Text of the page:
Special to the Times | Jason Morgan Edwards
Gary Farmer, Silver Bullet Productions CEO Pamela Pierce, and A Martinez greet The Evolution of Native Cinema reception in Santa Fe on July 5th.
Published August 7, 2016
SANTA FE – Native Americans have had a place in the movies literally since there were movies. But it’s taken until now for them to be seen as well rounded characters, to be played by actual Native actors and — very recently — to be the people behind the cameras as well as in front of them.
In its most recent program last month, The Evolution of Native Cinema, Silver Bullet Productions brought some familiar faces and names to Santa Fe for a reception and panel discussion to trace the changes in the film industry.
Silver Bullet Productions is a nonprofit corporation that specializes in educational filmmaking programs for rural and tribal communities and students. The company engages students and community members in an educational workshop or the creation of a film relevant to the geographic, cultural or historic vision of that community.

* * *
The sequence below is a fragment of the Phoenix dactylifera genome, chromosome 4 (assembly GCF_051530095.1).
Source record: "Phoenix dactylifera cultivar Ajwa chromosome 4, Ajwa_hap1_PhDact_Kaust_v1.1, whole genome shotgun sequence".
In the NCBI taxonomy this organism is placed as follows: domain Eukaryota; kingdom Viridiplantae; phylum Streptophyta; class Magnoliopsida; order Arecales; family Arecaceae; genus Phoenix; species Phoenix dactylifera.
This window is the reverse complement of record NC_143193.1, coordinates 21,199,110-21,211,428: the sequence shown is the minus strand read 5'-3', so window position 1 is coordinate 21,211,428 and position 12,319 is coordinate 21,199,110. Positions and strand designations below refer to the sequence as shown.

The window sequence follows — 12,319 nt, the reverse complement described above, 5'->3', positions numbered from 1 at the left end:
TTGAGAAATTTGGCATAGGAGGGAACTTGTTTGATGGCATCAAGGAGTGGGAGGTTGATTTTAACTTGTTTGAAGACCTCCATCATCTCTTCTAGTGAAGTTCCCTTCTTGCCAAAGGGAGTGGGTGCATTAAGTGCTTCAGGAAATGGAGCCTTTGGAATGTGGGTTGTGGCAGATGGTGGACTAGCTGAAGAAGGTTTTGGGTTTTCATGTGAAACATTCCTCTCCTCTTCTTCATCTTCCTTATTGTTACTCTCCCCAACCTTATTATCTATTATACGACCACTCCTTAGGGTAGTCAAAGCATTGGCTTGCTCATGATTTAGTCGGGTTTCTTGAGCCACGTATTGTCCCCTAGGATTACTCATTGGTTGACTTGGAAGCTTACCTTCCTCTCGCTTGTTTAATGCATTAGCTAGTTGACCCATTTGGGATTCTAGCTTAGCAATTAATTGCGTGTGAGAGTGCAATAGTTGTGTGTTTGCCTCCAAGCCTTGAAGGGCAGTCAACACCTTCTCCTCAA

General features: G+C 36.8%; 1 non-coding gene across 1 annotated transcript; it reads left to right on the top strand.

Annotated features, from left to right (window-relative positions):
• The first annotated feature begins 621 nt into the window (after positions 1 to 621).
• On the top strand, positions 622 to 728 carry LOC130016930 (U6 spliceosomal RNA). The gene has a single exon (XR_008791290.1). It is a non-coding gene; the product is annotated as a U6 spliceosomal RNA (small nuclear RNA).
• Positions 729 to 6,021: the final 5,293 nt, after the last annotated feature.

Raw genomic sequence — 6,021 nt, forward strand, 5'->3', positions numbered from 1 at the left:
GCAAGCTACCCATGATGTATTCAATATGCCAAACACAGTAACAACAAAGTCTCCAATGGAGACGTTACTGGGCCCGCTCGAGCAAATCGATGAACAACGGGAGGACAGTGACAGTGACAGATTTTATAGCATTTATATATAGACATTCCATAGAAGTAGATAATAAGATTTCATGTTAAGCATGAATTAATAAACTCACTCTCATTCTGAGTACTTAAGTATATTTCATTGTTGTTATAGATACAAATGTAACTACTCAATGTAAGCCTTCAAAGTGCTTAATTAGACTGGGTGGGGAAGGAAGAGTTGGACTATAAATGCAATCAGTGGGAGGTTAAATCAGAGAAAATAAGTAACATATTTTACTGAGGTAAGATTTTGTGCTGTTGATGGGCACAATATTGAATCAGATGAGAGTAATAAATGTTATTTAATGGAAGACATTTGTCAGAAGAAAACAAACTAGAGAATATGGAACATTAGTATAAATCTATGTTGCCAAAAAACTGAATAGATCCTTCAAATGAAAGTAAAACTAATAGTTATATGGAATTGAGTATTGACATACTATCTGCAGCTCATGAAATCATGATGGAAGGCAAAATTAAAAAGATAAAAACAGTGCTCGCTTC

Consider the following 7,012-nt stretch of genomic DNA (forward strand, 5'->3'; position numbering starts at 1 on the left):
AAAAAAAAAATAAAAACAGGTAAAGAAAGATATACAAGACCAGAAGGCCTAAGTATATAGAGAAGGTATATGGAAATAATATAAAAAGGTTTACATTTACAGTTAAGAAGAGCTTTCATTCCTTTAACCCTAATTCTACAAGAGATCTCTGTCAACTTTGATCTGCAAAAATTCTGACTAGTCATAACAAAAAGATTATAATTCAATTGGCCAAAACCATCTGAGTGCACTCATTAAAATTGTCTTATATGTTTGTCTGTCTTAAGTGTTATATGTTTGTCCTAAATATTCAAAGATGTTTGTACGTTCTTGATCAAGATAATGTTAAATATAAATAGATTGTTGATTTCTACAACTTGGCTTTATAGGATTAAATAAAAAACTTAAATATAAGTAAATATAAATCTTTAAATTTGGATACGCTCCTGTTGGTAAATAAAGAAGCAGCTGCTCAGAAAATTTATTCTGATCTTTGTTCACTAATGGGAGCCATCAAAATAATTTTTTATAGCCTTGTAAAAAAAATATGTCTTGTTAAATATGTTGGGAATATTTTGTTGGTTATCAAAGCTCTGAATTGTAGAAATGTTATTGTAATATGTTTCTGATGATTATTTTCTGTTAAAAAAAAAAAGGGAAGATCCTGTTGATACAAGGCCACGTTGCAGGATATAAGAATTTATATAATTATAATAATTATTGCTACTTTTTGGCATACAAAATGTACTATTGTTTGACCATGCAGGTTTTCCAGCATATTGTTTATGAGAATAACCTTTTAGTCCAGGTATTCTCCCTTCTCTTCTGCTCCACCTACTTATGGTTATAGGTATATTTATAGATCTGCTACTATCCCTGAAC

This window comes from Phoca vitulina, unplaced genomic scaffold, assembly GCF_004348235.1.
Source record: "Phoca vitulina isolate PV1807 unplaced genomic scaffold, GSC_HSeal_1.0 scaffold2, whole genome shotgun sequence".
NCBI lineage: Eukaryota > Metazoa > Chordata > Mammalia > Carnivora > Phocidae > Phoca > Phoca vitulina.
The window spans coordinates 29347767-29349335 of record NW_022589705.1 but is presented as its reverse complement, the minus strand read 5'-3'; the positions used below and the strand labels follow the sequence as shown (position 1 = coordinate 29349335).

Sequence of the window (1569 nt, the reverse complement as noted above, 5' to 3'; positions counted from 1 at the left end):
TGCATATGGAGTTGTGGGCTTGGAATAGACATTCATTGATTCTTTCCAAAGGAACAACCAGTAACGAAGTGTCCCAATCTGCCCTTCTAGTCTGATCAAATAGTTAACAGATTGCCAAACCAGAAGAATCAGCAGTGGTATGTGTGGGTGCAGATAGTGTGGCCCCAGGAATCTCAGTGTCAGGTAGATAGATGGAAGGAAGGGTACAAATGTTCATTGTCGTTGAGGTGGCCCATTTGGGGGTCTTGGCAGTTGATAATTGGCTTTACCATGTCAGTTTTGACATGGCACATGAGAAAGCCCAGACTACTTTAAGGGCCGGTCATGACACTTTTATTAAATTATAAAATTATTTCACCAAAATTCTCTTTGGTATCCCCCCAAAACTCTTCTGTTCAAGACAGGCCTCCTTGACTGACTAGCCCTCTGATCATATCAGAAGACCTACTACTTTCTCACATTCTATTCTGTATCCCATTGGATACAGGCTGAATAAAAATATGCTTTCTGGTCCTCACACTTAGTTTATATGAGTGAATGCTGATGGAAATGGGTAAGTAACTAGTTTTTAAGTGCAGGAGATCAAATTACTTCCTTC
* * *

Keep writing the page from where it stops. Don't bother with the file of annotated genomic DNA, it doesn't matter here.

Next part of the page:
Last month’s panel was made up of Wes Studi (“Dances With Wolves,” “Powwow Highway,” “The Last Of The Mohicans”); Gary Farmer (“The Red Road,” “Skins,” “Smoke Signals”); A Martinez (“General Hospital,” “Longmire,” “L.A. Law”); and Forrest Goodluck (“The Revenant”). The panel was moderated by produce/director Chris Eyre (“Smoke Signals” and “Skins”) and was introduced by Santa Fe mayor, Javier Gonzales.
SBP CEO Pamela Pierce began the formal portion of the evening with some introductory remarks about the organization. “Our events have to mirror our mission,” she said. “They have to go towards education and cultural awareness.” She reminded the audience that SBP’s mission is to focus on the bigger picture of telling Native narratives from the Native perspective. “We help frame it. And, these incredible gentlemen help frame it.”